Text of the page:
Norway imprisons wolf hunters in landmark case

Estimates put Norway's wolf population at about 30.

Fred Lambert
A European gray wolf, known by its Latin name of Canis lupus lupus. Photo my Mariofan13/CC/Wikimedia Commons
A European gray wolf, known by its Latin name of "Canis lupus lupus." Photo my Mariofan13/CC/Wikimedia Commons

OSLO, Norway, April 21 (UPI) -- Norway on Tuesday handed down prison sentences to five men accused of hunting wolves last year, the first such case to be prosecuted in the Scandinavian country, where wolf populations are drastically low.

The case at the South Oesterdal District Court in eastern Norway ended with the main defendant receiving a one-year, eight-month sentence, while four others were given sentences between six months and a year, as well as hunting bans of various lengths. A sixth defendant was not charged.


The men were accused of laying wolf traps but denied the charges. Four have appealed.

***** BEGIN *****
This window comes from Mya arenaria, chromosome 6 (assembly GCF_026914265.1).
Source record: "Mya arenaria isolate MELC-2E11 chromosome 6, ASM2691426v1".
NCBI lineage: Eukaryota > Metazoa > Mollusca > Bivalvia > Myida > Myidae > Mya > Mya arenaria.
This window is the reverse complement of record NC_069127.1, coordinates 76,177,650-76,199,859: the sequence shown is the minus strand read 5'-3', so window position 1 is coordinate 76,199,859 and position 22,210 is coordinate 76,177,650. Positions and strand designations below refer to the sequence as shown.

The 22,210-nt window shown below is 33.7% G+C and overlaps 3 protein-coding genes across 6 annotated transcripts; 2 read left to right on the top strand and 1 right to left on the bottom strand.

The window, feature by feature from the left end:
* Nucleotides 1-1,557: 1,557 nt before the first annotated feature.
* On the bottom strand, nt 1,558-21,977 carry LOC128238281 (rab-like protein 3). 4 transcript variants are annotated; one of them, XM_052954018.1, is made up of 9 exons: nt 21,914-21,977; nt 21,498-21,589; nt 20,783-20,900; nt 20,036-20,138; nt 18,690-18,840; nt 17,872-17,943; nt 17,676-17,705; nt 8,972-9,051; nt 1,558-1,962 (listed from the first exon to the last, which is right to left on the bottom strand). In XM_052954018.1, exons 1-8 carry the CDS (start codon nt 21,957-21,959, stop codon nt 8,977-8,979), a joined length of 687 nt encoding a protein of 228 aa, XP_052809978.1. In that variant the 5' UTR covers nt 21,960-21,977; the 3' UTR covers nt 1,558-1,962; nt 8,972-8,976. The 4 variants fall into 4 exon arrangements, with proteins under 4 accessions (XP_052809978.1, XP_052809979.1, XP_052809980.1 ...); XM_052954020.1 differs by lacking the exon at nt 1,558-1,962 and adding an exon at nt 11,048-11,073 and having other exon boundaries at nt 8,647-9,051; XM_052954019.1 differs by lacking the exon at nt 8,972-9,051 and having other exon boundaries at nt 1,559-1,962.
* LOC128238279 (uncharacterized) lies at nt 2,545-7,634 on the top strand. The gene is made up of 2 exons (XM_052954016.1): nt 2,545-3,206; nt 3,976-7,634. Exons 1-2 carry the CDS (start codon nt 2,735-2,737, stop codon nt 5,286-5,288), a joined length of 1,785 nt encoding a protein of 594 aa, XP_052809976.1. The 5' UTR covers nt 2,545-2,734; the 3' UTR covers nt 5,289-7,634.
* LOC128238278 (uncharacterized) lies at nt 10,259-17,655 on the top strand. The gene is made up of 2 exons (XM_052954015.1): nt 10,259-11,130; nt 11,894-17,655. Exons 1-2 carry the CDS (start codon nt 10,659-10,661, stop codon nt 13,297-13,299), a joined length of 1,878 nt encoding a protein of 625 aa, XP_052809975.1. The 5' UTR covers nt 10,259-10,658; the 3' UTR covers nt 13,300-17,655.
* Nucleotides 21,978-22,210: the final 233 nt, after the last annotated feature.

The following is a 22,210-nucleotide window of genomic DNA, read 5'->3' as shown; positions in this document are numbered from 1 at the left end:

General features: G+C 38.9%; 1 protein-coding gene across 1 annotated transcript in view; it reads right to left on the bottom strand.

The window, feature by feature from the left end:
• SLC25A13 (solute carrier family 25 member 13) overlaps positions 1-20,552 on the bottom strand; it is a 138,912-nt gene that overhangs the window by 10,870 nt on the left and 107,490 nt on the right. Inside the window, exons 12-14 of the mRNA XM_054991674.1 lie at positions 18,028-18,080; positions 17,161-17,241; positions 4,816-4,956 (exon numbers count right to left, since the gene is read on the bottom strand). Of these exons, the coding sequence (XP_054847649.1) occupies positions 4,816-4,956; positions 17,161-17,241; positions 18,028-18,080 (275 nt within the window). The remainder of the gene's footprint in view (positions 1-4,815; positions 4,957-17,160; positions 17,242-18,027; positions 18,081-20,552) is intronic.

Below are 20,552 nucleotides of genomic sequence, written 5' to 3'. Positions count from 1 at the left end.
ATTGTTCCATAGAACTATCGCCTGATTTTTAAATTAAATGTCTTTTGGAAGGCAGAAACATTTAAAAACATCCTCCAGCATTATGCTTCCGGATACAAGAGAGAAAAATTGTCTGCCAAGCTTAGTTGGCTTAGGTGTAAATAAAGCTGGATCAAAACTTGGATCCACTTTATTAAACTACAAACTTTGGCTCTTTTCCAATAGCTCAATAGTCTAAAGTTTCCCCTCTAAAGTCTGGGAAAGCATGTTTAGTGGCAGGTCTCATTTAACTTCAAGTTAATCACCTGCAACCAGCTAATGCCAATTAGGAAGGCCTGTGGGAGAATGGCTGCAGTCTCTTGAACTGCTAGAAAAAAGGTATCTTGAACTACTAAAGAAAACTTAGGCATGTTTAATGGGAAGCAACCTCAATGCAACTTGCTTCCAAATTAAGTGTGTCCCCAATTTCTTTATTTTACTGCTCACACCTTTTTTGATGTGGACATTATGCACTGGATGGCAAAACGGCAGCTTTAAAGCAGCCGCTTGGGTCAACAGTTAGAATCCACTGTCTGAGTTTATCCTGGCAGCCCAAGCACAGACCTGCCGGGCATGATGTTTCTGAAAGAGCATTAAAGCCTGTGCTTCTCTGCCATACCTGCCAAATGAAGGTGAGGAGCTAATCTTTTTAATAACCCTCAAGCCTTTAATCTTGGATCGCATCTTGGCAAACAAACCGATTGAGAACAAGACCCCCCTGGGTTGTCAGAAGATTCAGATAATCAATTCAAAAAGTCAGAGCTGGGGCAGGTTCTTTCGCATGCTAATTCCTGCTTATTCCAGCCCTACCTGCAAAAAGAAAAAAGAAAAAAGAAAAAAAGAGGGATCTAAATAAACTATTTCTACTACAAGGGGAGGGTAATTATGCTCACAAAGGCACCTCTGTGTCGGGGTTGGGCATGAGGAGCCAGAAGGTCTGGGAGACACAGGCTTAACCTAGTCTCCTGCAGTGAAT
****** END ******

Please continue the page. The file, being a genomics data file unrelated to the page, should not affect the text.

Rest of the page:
The court held that Dennis Nordahl, 48, had organized the illegal hunt, which took place in February 2014. The court also accused Nordahl of killing a wolf last year in another incident, but he claimed he had intended to kill a fox.

"This is disturbing, especially considering that we have the smallest wolf population in Europe," Petter Wabakken, an internationally acclaimed expert on wolves, told the Guardian.

Since the 1970s, the Norwegian gray wolf has been fully protected by law without exceptions, but the animals are sometimes killed illegally for attacking livestock, one of their main sources of food. Poachers are their number one threat.


According to the International Wolf Center, Norway shares a wolf population with Sweden. Of the estimated 380 wolves in both counties, 10 percent -- or 38 -- live in Norway.

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